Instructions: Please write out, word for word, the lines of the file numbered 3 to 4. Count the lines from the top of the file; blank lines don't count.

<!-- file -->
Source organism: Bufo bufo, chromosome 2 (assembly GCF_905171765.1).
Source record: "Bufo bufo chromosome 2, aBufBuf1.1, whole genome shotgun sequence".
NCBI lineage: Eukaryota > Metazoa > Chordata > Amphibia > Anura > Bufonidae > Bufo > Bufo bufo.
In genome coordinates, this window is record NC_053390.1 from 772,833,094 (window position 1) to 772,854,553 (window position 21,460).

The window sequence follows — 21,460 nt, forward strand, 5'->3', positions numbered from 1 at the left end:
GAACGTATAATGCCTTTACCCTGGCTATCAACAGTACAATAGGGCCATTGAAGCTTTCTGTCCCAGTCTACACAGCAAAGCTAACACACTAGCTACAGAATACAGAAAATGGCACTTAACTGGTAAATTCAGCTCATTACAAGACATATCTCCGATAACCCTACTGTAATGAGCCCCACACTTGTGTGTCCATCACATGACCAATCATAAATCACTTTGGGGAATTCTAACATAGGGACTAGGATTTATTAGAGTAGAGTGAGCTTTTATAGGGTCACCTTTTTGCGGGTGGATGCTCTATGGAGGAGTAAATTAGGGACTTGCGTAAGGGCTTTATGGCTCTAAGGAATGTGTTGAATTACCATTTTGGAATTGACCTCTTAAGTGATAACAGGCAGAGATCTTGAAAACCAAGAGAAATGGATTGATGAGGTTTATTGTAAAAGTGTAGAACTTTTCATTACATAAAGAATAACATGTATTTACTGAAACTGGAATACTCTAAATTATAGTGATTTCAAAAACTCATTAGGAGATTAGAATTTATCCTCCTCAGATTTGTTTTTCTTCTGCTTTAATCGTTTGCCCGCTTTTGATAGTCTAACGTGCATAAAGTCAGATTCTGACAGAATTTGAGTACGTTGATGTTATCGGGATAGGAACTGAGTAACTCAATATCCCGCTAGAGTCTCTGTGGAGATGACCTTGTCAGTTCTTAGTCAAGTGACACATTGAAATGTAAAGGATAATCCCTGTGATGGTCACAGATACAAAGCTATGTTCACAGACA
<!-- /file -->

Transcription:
NCBI lineage: Eukaryota > Metazoa > Chordata > Amphibia > Anura > Bufonidae > Bufo > Bufo bufo.
In genome coordinates, this window is record NC_053390.1 from 772,833,094 (window position 1) to 772,854,553 (window position 21,460).